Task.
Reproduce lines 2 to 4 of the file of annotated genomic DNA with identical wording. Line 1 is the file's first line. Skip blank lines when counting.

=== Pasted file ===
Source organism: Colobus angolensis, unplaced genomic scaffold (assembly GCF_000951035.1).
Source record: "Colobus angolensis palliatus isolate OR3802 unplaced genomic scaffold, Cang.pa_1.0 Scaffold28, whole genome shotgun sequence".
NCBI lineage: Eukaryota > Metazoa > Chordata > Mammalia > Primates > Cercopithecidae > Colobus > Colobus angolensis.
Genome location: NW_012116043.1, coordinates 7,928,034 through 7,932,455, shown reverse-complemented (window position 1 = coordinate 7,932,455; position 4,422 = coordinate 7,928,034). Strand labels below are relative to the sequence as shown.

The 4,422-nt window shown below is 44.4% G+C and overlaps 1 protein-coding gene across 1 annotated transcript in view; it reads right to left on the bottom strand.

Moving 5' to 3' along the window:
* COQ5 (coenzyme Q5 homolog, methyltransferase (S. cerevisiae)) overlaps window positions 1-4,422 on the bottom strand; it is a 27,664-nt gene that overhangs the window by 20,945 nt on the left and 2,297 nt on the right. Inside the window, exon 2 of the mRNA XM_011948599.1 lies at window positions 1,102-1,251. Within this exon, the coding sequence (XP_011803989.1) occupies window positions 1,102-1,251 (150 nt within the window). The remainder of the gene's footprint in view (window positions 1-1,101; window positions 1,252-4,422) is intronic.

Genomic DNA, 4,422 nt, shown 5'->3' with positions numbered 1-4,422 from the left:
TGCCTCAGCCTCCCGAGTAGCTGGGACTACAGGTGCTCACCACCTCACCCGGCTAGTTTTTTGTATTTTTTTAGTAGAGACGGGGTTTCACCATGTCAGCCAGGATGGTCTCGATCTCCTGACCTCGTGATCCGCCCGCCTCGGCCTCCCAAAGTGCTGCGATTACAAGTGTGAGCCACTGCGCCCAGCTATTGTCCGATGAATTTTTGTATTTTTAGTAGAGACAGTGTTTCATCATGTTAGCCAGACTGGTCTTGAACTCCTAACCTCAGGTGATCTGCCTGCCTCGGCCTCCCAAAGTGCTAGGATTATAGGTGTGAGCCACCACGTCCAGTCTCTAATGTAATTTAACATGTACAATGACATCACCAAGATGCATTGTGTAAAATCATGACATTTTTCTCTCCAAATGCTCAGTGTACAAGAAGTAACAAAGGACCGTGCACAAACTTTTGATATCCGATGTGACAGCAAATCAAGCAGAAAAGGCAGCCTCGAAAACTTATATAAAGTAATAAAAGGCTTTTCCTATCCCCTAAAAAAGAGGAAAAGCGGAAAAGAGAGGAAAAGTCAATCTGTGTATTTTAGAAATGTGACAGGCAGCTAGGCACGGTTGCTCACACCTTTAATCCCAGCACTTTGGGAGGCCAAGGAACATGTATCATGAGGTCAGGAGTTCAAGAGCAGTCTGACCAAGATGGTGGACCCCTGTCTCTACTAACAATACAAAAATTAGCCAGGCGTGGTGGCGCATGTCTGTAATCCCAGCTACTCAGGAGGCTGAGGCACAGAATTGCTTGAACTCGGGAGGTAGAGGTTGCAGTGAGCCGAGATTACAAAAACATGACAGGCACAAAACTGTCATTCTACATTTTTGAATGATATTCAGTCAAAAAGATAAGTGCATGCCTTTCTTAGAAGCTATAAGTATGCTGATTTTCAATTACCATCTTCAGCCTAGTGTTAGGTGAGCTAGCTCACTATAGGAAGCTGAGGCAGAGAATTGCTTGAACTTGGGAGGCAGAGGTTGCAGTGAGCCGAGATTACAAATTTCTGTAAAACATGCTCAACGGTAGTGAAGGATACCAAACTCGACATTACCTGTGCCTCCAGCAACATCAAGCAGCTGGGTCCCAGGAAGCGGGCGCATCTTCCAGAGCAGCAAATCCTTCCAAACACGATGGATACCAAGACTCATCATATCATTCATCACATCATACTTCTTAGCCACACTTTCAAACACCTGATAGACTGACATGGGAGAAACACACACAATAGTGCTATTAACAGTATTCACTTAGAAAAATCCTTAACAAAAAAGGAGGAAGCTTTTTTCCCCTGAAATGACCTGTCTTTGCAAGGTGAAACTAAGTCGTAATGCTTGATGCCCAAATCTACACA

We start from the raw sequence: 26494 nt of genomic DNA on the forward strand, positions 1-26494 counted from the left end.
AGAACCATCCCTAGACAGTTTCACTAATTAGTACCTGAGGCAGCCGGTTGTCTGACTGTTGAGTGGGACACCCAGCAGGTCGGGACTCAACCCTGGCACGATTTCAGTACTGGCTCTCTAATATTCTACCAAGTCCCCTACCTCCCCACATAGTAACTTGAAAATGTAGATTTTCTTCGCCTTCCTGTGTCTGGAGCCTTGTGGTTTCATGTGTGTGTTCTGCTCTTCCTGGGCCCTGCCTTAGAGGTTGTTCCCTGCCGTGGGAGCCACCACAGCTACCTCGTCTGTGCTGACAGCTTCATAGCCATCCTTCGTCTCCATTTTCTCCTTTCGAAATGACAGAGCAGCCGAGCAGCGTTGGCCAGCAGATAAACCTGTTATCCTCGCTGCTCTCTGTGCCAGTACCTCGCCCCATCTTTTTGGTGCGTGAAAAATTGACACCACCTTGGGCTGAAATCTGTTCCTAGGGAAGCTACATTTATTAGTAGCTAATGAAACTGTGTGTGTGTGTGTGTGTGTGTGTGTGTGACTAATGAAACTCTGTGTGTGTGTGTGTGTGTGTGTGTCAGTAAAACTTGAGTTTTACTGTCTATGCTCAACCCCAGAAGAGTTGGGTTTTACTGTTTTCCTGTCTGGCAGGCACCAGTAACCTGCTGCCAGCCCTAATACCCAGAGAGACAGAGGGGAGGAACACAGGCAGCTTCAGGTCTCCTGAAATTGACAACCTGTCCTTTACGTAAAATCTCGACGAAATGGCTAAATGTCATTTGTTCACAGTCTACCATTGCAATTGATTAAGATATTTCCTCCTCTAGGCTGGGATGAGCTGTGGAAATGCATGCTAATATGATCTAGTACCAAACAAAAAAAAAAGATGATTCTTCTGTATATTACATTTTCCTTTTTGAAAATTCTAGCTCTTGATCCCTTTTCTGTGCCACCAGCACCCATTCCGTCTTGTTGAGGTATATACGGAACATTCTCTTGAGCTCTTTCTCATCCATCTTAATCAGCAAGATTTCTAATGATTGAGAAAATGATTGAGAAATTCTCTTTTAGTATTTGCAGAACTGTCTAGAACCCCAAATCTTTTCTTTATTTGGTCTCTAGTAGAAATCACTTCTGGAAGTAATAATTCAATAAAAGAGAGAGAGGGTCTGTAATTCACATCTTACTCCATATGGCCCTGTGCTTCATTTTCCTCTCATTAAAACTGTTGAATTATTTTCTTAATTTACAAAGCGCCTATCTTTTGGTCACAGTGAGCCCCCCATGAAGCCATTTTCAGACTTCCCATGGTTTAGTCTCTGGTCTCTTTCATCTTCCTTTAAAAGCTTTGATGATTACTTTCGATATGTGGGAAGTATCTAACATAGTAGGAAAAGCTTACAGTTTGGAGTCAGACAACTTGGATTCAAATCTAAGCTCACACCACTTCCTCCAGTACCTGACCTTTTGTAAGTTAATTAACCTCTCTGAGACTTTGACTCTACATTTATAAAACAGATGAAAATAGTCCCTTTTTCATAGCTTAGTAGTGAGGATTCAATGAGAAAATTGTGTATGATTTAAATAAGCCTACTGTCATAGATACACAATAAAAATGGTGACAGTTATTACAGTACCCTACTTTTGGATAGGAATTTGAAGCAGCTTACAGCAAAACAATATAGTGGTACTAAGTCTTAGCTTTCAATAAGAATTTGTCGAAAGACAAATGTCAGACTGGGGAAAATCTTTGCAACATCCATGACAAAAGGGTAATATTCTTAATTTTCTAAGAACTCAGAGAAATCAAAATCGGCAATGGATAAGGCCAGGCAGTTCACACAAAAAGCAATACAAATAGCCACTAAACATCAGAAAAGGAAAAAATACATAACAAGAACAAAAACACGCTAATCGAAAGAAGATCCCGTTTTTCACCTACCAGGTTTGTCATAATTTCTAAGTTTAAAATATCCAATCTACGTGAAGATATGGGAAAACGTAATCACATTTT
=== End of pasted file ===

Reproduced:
Source record: "Colobus angolensis palliatus isolate OR3802 unplaced genomic scaffold, Cang.pa_1.0 Scaffold28, whole genome shotgun sequence".
NCBI lineage: Eukaryota > Metazoa > Chordata > Mammalia > Primates > Cercopithecidae > Colobus > Colobus angolensis.
Genome location: NW_012116043.1, coordinates 7,928,034 through 7,932,455, shown reverse-complemented (window position 1 = coordinate 7,932,455; position 4,422 = coordinate 7,928,034). Strand labels below are relative to the sequence as shown.